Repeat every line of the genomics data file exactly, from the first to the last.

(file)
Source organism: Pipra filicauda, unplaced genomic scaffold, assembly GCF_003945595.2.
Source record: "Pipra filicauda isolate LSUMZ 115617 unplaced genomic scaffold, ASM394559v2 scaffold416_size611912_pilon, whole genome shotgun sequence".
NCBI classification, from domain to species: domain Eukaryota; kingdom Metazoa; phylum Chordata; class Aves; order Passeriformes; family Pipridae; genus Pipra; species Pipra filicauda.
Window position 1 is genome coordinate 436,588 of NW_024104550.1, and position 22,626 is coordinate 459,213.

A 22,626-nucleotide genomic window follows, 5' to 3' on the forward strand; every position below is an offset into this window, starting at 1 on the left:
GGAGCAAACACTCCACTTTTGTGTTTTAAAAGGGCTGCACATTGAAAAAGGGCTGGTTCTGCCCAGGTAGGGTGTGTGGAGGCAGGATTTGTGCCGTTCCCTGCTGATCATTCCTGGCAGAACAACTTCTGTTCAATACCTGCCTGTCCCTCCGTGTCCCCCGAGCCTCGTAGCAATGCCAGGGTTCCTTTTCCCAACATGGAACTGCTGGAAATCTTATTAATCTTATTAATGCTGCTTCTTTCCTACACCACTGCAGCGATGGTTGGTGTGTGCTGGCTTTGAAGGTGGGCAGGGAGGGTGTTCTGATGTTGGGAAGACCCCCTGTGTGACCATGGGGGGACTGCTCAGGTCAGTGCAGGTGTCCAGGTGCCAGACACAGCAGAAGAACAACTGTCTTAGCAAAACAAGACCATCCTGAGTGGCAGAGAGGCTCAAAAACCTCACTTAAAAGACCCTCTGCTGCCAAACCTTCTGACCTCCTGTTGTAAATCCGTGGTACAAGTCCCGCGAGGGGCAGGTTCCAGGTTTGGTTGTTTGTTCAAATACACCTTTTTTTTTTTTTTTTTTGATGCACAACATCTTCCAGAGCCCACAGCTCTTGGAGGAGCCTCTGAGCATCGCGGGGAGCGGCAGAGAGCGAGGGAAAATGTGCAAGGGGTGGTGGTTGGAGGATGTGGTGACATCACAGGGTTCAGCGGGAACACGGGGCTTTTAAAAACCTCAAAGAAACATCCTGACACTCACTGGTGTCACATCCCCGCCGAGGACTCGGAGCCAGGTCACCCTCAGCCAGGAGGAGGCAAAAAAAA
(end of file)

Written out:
Source organism: Pipra filicauda, unplaced genomic scaffold, assembly GCF_003945595.2.
Source record: "Pipra filicauda isolate LSUMZ 115617 unplaced genomic scaffold, ASM394559v2 scaffold416_size611912_pilon, whole genome shotgun sequence".
NCBI classification, from domain to species: domain Eukaryota; kingdom Metazoa; phylum Chordata; class Aves; order Passeriformes; family Pipridae; genus Pipra; species Pipra filicauda.
Window position 1 is genome coordinate 436,588 of NW_024104550.1, and position 22,626 is coordinate 459,213.

A 22,626-nucleotide genomic window follows, 5' to 3' on the forward strand; every position below is an offset into this window, starting at 1 on the left:
GGAGCAAACACTCCACTTTTGTGTTTTAAAAGGGCTGCACATTGAAAAAGGGCTGGTTCTGCCCAGGTAGGGTGTGTGGAGGCAGGATTTGTGCCGTTCCCTGCTGATCATTCCTGGCAGAACAACTTCTGTTCAATACCTGCCTGTCCCTCCGTGTCCCCCGAGCCTCGTAGCAATGCCAGGGTTCCTTTTCCCAACATGGAACTGCTGGAAATCTTATTAATCTTATTAATGCTGCTTCTTTCCTACACCACTGCAGCGATGGTTGGTGTGTGCTGGCTTTGAAGGTGGGCAGGGAGGGTGTTCTGATGTTGGGAAGACCCCCTGTGTGACCATGGGGGGACTGCTCAGGTCAGTGCAGGTGTCCAGGTGCCAGACACAGCAGAAGAACAACTGTCTTAGCAAAACAAGACCATCCTGAGTGGCAGAGAGGCTCAAAAACCTCACTTAAAAGACCCTCTGCTGCCAAACCTTCTGACCTCCTGTTGTAAATCCGTGGTACAAGTCCCGCGAGGGGCAGGTTCCAGGTTTGGTTGTTTGTTCAAATACACCTTTTTTTTTTTTTTTTTTGATGCACAACATCTTCCAGAGCCCACAGCTCTTGGAGGAGCCTCTGAGCATCGCGGGGAGCGGCAGAGAGCGAGGGAAAATGTGCAAGGGGTGGTGGTTGGAGGATGTGGTGACATCACAGGGTTCAGCGGGAACACGGGGCTTTTAAAAACCTCAAAGAAACATCCTGACACTCACTGGTGTCACATCCCCGCCGAGGACTCGGAGCCAGGTCACCCTCAGCCAGGAGGAGGCAAAAAAAA